Here in Wales, we’ve been paying 5p for each of our single-use plastic shopping bags since October 2011, and the scheme seems to work. Less than a year after the launch of the charge, retailers were seeing reductions of plastic bag use of 35-95%. The same thing happened in Northern Ireland in 2013, and Scotland is due to catch up in the eco-race against the plastics in October 2014.
Carrying reusable shopping bags around with you may seem inconvenient, but if you make one of those bags your handbag or backpack, you can just scrunch the rest of them inside ready to carry your groceries home. It’s a simple (but very effective) sustainable shopping technique. I’ve accepted only a handful of plastic bags over the last few years – and those under the duress of the mere thought of lugging the weekly shop home without the reusable bags I left behind in the kitchen – and my trusty hessian sack is still going strongly despite the weekly manhandling and over-packing.
Plastic bags aren’t only ugly, but dangerous too. As they clog up landfill sites, they contaminate the soil and water around with the pollutants in the plastic. Frankly, we’re all better off not using them. So what could you use in their place?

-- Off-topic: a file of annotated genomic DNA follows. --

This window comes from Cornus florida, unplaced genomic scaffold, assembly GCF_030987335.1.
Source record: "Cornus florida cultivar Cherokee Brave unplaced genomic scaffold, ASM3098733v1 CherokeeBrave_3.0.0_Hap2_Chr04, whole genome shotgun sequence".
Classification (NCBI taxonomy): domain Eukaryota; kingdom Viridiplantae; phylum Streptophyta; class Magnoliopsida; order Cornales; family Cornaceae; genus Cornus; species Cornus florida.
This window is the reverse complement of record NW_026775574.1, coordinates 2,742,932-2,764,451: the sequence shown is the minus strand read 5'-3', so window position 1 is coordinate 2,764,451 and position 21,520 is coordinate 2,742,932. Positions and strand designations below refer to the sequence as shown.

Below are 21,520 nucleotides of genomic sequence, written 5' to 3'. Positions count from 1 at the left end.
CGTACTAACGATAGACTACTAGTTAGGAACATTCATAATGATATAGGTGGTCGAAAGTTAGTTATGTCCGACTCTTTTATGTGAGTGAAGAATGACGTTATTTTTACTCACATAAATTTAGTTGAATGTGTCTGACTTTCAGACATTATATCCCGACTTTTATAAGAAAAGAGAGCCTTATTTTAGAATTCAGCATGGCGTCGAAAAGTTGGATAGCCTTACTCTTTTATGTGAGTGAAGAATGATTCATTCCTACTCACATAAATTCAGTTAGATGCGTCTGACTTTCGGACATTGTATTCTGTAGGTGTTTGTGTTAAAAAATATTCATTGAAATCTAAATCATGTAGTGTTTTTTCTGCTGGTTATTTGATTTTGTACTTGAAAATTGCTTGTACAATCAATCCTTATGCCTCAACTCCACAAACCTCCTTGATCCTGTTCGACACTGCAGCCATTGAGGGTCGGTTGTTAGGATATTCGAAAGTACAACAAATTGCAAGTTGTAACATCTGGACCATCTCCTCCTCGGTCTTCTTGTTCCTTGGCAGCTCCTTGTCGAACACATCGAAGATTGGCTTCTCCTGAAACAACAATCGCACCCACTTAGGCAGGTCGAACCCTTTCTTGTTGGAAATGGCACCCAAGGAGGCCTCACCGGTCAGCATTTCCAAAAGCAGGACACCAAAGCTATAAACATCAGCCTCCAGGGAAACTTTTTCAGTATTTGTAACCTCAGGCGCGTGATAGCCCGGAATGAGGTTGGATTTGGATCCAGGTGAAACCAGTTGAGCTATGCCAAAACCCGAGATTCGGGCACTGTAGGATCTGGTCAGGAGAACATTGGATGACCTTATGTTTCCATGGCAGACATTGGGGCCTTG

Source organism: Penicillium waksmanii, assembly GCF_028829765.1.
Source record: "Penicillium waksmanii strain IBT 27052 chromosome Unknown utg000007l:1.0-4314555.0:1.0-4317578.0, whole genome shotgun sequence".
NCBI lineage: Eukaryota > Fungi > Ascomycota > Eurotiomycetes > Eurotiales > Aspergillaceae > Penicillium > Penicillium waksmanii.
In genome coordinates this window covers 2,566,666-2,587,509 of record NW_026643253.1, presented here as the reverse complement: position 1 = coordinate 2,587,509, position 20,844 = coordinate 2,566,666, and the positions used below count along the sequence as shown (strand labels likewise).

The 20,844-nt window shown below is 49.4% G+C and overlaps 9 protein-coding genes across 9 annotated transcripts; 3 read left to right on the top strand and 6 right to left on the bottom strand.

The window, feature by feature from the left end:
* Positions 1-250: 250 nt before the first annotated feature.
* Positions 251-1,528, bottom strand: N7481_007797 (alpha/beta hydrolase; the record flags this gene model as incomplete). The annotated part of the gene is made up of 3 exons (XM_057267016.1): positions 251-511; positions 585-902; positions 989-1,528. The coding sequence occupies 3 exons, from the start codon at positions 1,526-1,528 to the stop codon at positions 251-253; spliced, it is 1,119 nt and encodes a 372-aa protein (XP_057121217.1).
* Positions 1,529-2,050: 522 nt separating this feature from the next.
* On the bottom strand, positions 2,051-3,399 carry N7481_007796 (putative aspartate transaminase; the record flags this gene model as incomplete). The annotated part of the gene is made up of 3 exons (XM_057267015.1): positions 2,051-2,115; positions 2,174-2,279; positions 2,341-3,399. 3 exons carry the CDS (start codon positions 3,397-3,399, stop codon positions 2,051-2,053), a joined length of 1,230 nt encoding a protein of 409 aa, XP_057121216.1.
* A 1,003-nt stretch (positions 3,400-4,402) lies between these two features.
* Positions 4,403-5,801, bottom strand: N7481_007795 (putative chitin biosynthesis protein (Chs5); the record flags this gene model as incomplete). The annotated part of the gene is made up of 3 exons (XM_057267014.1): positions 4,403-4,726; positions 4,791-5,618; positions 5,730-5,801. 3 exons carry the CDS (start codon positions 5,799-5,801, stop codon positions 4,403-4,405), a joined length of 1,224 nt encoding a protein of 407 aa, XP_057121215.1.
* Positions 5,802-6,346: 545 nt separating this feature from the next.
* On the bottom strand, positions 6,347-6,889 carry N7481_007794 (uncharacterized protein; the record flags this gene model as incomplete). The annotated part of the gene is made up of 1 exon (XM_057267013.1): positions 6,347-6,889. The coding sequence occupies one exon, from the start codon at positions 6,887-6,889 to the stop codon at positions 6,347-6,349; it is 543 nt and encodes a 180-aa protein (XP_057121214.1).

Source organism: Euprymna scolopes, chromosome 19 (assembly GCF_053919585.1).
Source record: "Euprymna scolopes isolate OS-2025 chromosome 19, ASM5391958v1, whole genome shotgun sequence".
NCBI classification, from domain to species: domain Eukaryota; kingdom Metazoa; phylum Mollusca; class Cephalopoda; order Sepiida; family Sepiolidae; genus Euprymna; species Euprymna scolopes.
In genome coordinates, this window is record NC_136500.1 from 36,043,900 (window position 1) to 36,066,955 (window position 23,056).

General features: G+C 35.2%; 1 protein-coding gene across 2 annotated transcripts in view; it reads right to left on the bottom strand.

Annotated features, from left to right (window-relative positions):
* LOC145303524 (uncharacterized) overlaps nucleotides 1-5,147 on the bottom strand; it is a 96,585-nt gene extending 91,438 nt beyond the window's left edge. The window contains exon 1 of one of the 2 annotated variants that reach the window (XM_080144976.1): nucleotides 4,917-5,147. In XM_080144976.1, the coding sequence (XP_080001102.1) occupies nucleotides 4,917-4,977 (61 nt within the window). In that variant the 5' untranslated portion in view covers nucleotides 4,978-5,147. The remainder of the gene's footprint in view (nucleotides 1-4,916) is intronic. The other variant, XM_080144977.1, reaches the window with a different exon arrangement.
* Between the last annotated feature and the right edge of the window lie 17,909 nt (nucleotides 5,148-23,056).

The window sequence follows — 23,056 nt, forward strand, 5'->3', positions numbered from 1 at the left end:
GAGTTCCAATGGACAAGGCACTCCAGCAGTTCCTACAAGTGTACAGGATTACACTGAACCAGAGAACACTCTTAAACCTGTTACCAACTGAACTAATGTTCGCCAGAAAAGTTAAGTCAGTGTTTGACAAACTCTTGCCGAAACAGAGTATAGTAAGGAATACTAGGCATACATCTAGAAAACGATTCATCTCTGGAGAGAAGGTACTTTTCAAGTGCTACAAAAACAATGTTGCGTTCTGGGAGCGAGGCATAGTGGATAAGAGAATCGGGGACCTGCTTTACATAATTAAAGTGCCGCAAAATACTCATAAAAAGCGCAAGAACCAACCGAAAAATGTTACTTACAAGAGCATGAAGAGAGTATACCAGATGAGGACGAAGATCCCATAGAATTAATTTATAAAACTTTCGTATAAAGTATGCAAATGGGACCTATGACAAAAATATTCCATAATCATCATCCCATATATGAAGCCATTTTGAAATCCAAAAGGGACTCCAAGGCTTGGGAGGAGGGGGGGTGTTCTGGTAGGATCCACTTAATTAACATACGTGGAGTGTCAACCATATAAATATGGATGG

Reusable Plastic Shopping Bags
There are plenty of reusable plastic bags around, and we’ve all come across the so-called ‘Bags for Life’ which the supermarkets began to sell alongside their throwaway options. These bags are recyclable, bio-degradable, durable, lightweight, strong, foldable, washable, and air permeable, but they’re still made of plastic which can leak harmful chemicals given the chance – and that isn’t ideal.
Natural Woven Reusable Shopping Bags
Woven bags, such as the loyal hessian companion mentioned earlier, are pretty nifty. They’re made from all kinds of natural materials such as cotton, jute, bamboo, and hemp. These are all great materials which are sustainable and non-toxic. When the time comes to replace my hessian hero (inevitably this will come about in public, with me surrounded by tumbling groceries), and once I’ve made my way through the six or seven other bags in my bag-for-life mountain, I’ll be moving on to a sustainable hemp replacement.